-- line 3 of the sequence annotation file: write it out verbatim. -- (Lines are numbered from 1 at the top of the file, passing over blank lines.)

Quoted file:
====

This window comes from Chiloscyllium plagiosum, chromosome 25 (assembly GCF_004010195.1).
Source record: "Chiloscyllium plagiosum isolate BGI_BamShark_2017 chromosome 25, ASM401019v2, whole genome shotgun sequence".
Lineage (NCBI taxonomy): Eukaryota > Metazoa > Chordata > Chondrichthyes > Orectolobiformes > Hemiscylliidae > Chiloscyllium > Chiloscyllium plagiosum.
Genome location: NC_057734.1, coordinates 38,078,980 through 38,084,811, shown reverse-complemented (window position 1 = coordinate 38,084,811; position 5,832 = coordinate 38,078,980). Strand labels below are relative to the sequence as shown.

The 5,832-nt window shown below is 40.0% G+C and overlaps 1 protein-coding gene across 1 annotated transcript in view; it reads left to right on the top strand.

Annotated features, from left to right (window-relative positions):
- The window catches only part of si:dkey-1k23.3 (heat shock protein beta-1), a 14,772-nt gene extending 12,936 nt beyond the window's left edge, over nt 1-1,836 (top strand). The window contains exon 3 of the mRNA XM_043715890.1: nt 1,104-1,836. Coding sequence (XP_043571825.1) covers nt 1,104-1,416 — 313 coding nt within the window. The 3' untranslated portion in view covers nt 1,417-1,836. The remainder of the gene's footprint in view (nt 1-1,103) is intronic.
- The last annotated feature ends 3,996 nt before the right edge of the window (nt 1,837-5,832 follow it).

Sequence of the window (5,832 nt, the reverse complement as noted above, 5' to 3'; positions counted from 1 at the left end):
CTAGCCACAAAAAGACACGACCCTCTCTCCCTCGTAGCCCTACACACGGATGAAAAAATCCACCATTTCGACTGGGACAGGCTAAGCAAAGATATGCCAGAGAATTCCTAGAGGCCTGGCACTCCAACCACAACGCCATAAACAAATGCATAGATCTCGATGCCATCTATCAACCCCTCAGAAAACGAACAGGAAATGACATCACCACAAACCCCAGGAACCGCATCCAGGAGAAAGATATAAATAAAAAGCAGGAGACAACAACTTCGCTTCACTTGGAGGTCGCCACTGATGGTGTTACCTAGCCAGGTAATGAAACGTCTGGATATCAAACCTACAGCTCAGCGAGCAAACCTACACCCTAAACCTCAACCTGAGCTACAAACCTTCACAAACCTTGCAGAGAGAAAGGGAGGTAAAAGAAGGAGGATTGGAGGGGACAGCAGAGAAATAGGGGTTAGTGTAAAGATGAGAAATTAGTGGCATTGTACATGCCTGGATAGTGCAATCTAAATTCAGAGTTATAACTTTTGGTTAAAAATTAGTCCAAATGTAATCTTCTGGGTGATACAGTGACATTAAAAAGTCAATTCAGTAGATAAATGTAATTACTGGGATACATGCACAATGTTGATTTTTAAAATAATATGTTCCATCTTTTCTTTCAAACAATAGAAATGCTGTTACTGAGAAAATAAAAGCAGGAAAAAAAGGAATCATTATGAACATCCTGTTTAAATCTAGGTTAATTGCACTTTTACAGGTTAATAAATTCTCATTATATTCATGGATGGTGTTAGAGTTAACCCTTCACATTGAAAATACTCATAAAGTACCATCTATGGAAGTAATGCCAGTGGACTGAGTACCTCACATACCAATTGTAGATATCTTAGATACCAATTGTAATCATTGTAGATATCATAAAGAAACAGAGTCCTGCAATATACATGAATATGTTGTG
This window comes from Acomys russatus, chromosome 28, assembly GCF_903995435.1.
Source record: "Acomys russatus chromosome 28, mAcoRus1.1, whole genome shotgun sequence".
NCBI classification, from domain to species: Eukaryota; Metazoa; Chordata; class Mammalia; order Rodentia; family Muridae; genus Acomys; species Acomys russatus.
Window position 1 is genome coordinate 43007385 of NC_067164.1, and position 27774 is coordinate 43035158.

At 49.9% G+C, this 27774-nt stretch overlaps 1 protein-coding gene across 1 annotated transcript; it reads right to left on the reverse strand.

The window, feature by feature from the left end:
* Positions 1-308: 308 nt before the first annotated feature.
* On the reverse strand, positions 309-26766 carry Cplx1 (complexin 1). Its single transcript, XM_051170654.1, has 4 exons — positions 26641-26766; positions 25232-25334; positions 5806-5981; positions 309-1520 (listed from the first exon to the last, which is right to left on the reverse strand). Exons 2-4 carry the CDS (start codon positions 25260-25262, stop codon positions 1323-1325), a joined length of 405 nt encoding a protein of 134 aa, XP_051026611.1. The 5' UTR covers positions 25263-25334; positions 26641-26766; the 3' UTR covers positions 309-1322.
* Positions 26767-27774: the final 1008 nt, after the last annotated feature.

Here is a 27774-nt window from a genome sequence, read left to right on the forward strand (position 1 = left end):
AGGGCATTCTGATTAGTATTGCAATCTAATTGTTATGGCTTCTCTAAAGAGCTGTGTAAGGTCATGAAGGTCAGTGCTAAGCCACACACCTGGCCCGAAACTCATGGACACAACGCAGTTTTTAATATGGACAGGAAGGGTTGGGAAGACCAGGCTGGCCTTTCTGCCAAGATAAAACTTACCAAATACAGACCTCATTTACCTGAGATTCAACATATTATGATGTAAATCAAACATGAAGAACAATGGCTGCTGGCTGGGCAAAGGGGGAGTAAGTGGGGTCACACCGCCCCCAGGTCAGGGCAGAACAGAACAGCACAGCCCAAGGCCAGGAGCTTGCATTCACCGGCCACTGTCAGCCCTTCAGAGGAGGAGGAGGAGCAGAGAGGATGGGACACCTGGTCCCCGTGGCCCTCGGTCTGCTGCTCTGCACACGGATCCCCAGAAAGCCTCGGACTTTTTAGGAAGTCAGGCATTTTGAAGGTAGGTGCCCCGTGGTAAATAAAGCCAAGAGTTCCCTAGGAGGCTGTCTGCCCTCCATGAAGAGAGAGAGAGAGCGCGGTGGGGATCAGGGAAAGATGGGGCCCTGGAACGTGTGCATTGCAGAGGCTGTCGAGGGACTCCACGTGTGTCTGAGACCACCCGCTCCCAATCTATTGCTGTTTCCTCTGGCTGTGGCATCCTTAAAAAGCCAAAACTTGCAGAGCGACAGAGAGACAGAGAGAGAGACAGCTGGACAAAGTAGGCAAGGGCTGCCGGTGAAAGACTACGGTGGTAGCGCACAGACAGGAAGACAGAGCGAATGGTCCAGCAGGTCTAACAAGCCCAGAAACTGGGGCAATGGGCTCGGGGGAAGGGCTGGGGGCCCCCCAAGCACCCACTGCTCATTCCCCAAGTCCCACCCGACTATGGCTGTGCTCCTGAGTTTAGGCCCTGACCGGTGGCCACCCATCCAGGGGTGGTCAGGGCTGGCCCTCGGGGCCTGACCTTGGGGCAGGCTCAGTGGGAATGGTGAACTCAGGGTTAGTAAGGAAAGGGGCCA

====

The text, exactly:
Lineage (NCBI taxonomy): Eukaryota > Metazoa > Chordata > Chondrichthyes > Orectolobiformes > Hemiscylliidae > Chiloscyllium > Chiloscyllium plagiosum.